Ok boys, like put down our fists and agree to disagree


peace brothers!
Reply With Quote Quick reply to this message
 
Old 06-03-2009, 02:11 AM
 
Location: Elkins, WV
1,981 posts, read 5,228,091 times
Reputation: 807
This will never end..... ever... some people just have too much pride.. trust me I know what I'm talking about... Everyone here knows me... and look at the headlines...... hmmmm

It's the same thing, Tim has a love for Huntington and the other guy obviously is enthralled with morgantown.... ehhh it happens... to each his own. I just wish someone would quit bad mouthing a certain town to make the other town look better. COUGH COUGH.... I also wish we could also just be glad and greatful for what our state has and what we can improve on, rather than boasting about population figures they find on websites... cause we all know everything on the internet is correct right?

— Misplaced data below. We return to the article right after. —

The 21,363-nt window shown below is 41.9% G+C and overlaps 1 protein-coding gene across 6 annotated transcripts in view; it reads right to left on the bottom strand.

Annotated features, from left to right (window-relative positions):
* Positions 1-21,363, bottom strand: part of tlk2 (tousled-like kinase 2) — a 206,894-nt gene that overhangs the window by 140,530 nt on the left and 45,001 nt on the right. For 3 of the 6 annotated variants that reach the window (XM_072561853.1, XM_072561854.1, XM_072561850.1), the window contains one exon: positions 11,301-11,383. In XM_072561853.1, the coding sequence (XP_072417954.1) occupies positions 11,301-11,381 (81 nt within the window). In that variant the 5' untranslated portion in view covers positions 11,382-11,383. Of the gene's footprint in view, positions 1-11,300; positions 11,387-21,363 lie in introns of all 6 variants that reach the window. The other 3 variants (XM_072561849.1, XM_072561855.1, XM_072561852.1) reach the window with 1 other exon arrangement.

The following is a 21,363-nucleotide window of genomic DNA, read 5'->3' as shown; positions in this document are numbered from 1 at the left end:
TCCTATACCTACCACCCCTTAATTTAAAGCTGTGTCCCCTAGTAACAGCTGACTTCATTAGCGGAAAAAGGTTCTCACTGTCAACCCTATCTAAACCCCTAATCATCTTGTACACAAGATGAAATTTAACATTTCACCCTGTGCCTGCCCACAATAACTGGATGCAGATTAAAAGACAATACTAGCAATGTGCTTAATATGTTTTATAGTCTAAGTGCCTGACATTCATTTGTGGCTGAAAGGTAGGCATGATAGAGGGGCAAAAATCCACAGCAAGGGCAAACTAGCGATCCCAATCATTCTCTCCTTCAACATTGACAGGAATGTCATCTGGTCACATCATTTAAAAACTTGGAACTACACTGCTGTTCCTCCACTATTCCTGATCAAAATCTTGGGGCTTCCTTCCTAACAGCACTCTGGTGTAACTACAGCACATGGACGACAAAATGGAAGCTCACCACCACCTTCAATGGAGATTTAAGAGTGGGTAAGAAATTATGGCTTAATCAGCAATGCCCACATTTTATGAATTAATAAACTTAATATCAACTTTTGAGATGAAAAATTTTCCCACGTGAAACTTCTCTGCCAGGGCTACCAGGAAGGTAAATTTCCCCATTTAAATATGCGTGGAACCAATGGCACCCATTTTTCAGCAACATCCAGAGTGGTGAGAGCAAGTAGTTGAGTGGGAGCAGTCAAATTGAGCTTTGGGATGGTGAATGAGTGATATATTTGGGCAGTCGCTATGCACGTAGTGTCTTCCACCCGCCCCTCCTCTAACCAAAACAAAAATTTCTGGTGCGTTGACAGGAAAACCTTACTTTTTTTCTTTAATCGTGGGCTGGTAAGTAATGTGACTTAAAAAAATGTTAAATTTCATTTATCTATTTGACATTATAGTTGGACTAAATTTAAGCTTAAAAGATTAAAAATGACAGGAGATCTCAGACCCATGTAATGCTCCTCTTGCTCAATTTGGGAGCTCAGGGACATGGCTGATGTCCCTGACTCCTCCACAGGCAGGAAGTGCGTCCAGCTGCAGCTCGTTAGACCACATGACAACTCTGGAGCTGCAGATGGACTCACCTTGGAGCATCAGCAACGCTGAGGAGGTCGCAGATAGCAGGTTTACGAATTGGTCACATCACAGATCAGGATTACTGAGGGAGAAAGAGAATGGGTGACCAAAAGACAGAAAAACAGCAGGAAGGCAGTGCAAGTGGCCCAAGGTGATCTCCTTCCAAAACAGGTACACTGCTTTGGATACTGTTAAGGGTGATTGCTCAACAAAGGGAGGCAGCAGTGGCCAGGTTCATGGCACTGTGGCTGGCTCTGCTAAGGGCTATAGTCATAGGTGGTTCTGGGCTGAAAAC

Last edited by GottaHerdOn; 06-03-2009 at 02:22 AM..
Reply With Quote Quick reply to this message
 
Old 06-03-2009, 09:53 AM
 
9,414 posts, read 11,488,786 times
Reputation: 1508
I agree with you. At the same time, any rational discussion will honestly address issues. I sure don't blame Tim for his love of Huntington. I love my hometown too. We were having a discussion about Huntington and there is a lot that is good about that town. I went to school there, so I know that.
The people who live there are among the nicest to be found anywhere. At the same time, not all is rosy there, and it does no good to pretend that it is.

The downtown rennovations and construction are positive, to be sure, but they don't change the underlying fact that it is still fundamentally a blue collar town with an industrial emphasis. Unless some changes are made in approach, it just isn't going to really prosper. That's my opinion based on my 66 years of life and having lived in several locations. Tim brought Morgantown into the discussion, not me. Doing so in a comparitive fashion (which he did) opens that up for discussion too. In my view, Huntington is not going to fair very well in such comparisons, but of course that is just my opinion and he is certainly entitled to have a different one.